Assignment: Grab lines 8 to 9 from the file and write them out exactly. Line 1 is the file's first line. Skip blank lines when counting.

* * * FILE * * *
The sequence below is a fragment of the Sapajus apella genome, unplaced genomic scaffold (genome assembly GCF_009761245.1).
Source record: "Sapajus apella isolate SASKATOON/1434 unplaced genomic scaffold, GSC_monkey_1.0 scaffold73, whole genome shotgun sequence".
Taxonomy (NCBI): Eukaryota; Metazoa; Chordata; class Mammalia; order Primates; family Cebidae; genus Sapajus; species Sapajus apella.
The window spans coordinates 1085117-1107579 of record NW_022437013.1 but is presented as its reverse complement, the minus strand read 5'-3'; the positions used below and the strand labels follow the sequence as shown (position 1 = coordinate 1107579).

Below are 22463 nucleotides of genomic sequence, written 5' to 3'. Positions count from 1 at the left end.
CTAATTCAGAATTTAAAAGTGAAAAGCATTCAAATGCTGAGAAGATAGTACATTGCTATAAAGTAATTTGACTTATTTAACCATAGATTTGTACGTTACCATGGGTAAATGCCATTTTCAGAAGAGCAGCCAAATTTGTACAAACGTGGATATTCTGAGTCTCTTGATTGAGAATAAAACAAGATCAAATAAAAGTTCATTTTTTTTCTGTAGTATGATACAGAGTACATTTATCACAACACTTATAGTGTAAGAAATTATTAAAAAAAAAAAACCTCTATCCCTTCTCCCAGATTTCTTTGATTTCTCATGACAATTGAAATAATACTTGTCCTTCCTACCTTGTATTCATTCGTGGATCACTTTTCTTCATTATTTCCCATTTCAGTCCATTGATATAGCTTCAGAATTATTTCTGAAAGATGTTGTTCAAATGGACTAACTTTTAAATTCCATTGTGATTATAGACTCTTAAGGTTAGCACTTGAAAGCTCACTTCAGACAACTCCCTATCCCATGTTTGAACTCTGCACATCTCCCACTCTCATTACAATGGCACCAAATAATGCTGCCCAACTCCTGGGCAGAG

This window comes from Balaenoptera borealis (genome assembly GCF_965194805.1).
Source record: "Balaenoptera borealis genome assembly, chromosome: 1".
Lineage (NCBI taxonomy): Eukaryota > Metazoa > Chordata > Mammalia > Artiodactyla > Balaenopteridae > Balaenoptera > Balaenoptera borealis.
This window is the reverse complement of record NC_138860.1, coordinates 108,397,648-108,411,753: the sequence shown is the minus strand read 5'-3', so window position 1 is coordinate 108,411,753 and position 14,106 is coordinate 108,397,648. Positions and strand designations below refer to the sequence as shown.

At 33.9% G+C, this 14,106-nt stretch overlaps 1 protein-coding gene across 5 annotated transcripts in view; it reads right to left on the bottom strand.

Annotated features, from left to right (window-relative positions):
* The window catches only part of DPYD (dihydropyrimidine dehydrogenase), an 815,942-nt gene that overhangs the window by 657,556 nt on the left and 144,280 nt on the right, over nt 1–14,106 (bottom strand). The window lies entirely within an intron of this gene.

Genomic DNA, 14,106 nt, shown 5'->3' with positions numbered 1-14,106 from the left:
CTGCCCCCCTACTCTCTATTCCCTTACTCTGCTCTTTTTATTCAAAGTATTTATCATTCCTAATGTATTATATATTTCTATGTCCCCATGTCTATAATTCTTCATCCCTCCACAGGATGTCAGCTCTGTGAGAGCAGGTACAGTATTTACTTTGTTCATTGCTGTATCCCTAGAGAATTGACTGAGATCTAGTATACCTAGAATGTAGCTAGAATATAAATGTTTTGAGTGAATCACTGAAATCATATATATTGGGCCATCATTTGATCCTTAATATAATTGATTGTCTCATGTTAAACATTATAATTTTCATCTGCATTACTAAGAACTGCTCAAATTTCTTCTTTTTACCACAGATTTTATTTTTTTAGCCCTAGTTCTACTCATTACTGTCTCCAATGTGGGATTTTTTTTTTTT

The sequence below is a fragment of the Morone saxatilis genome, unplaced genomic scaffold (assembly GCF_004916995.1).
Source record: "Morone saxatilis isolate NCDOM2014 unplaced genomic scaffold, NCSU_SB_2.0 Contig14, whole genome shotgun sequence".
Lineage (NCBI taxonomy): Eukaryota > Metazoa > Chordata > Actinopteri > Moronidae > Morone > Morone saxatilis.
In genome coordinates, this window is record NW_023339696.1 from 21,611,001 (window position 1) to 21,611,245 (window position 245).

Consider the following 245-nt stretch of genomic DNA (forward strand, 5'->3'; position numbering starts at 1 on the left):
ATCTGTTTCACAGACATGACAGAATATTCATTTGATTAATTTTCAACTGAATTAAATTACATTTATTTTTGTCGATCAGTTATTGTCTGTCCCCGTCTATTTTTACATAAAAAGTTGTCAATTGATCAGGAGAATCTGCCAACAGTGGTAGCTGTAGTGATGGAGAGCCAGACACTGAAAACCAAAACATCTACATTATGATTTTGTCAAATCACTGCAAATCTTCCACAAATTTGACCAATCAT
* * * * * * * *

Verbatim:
Source record: "Balaenoptera borealis genome assembly, chromosome: 1".
Lineage (NCBI taxonomy): Eukaryota > Metazoa > Chordata > Mammalia > Artiodactyla > Balaenopteridae > Balaenoptera > Balaenoptera borealis.